Despite the fact that I only graduated like 10 years ago (what? It could be true), I am suddenly struck by the reality that, effective next week, I will no longer have a child in elementary school. Beginning next fall, both of my children will be in high school. Gulp.
People say childhood will go by in a flash; that you will miss those infant cuddles, that sweet baby smell and the joy of kissing those itty-bitty baby toes. You ignore them (whoever they are). Anyone who has parenting advice from another time is basically an alien, right? Well now you are one of those aliens, because you survived the terrible twos, the tyrannical threes, the sassy sixes and the neurotic nines. Get ready for the next phase. Sigh.
Yet time does fly. I remember thinking my head would explode if I heard the word “mommy” from my children’s mouths one more time, so I threatened to change my name and not tell them the new one. But my kids outsmarted me and started calling me Kelly, because they knew that would bother me even more. It was a glimpse into the future that promised a clever rapport.
So far so good. Turns out, the older my kids get, the more I like them. Of course I always love them (despite their attempts to make it near impossible), but the more they evolve into who they are meant to be, the more intrigued I am to see who they will become. When they aren’t brooding, back-talking or laying about like sloths, I quite like the people they’ve become. The Carpenter and I can’t even take credit for it. They are genuinely cool, hilarious, talented people despite us.
I knew there was no looking back when I took my youngest shoe shopping only to find out that his new shoes cost more than my first car and they came with paddles, because those sneakers were bigger than a canoe. It’s hard to believe I ever kissed those once adorable infant feet, because nothing smells quite like the running shoes of a teenage boy. Oh. My. Goodness.
How can I miss my kids’ naps when they don’t wake up before noon? Hell hath no fury like my daughter when daylight invades her room. Alarm clock be damned. Take cover. Run for your life.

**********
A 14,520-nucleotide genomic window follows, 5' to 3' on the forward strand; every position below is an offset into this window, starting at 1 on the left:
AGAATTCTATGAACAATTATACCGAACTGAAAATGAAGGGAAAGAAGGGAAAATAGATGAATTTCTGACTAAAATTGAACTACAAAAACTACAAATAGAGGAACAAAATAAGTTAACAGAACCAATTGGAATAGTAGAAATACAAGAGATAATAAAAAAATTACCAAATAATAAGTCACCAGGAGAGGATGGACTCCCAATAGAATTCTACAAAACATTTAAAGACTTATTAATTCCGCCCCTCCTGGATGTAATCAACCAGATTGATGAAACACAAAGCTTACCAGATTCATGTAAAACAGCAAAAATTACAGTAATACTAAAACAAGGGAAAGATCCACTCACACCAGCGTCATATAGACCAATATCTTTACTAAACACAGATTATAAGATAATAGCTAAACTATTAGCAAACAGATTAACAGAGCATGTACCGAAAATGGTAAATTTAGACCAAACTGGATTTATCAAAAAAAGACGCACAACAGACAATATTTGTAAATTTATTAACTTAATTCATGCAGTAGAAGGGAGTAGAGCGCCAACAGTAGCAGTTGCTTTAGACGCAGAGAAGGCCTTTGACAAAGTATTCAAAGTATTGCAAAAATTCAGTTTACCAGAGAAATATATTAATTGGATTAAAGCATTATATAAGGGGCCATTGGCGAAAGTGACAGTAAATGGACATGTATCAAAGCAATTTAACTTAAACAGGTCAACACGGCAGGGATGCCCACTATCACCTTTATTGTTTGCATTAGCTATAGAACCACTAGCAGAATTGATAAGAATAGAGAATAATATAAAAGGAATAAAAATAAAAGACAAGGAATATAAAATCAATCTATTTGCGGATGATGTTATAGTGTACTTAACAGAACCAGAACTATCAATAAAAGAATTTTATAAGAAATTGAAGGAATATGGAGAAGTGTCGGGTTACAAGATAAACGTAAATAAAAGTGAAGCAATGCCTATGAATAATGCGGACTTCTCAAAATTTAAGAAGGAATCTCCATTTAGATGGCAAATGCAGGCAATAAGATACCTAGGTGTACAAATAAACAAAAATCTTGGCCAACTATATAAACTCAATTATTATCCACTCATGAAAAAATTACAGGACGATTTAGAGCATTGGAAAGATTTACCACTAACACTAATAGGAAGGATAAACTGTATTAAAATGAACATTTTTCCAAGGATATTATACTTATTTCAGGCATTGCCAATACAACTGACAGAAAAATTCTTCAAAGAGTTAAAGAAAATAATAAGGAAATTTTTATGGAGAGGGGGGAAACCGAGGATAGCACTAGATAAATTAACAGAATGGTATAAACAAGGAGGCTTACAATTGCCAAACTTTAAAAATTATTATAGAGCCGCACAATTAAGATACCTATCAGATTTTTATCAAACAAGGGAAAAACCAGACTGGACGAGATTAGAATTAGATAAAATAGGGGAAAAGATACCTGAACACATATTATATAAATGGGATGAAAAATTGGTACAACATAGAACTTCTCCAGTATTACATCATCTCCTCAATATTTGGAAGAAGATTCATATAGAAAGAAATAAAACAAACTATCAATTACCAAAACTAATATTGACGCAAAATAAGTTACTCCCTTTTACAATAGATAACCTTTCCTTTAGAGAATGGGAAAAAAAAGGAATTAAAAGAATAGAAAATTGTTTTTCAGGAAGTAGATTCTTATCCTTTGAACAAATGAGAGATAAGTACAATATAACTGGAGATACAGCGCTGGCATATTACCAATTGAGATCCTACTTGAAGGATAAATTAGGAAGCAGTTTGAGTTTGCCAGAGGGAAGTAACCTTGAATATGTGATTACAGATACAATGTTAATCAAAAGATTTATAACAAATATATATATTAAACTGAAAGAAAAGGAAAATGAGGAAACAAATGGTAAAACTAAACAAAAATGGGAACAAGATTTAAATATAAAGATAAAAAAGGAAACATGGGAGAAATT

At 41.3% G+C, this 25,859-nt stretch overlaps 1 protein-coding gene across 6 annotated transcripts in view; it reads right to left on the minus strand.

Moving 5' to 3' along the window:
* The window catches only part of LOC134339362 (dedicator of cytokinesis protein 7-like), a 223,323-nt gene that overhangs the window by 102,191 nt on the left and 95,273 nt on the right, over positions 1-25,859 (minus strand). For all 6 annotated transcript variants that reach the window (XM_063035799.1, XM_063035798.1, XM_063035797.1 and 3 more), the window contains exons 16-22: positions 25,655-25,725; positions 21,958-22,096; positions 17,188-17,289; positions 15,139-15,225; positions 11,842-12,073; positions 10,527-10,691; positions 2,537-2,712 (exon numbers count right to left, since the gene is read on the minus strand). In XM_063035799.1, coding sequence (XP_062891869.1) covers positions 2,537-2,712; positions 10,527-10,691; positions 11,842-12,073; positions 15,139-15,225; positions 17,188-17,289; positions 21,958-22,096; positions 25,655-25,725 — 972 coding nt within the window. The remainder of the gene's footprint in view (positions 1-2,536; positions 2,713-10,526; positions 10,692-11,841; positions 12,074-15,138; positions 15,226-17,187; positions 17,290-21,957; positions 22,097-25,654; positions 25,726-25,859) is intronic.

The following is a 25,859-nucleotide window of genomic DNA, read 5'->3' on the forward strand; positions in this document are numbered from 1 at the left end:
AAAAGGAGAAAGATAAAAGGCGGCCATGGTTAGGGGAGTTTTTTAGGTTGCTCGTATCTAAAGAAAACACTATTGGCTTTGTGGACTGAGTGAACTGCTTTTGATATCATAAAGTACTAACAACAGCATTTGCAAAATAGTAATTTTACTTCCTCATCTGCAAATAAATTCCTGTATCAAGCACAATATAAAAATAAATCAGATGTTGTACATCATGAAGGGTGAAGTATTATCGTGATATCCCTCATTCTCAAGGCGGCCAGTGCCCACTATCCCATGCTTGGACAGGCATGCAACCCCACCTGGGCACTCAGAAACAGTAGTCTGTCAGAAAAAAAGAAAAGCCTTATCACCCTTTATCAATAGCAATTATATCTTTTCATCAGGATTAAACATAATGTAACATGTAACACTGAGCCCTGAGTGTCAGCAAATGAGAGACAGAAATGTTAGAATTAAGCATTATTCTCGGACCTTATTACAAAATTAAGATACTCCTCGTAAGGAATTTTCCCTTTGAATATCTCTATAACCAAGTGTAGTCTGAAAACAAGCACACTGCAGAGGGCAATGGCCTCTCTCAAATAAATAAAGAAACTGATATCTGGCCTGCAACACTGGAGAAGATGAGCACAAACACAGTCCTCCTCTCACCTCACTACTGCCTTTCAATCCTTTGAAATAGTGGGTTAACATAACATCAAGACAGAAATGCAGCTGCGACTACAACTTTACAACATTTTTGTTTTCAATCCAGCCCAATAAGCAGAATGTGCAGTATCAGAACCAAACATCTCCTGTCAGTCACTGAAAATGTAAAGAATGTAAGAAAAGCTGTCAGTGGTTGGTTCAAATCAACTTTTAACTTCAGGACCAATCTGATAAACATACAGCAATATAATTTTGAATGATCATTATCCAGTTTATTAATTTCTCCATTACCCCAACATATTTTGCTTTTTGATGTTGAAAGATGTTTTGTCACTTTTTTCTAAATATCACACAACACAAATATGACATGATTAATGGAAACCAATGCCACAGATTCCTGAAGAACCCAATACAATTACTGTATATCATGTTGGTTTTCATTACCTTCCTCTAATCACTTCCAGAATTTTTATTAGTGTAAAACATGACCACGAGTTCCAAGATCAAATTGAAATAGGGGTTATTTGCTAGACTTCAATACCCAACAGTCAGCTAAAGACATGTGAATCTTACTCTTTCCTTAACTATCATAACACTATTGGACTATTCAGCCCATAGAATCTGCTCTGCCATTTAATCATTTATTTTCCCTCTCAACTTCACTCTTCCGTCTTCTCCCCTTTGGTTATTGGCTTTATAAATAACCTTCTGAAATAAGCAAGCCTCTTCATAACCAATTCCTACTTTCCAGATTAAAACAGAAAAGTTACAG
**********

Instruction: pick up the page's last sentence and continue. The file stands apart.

Gone are the painful car rides listening to the Wiggles. Now we debate contemporary music and they appreciate Led Zeppelin. They have opinions and unique tastes, as they should. But we all like it loud. Bonus.
Sure, we argue. Stubbornness is a virtue in our house. Still, it’s impressive when the kids can mount a good defence, make a case and win. We can’t stunt their potential by insisting we’re right, because they know we aren’t. They’ve outsmarted us now.
Watching my kids grow up is amazing, especially because I don’t age at all (don’t even go there). I’m usually one to hold on to nostalgia with a death grip, but where my kids are concerned, I like watching them interpret the world with fresh eyes and frank observations. It’s not always easy to watch their innocence dissipate, but we manage to find the humour in things, just on a more mature level (which really means we’re all immature and we know it).
High school? Oh. My. Goodness.
Writing has been my passion since I learned how to hold a pencil (which I still cannot do properly). Despite my father’s insistence that I would starve to death in this career, I remain well fed and eager to write more. They say you should do what you love: I love to write.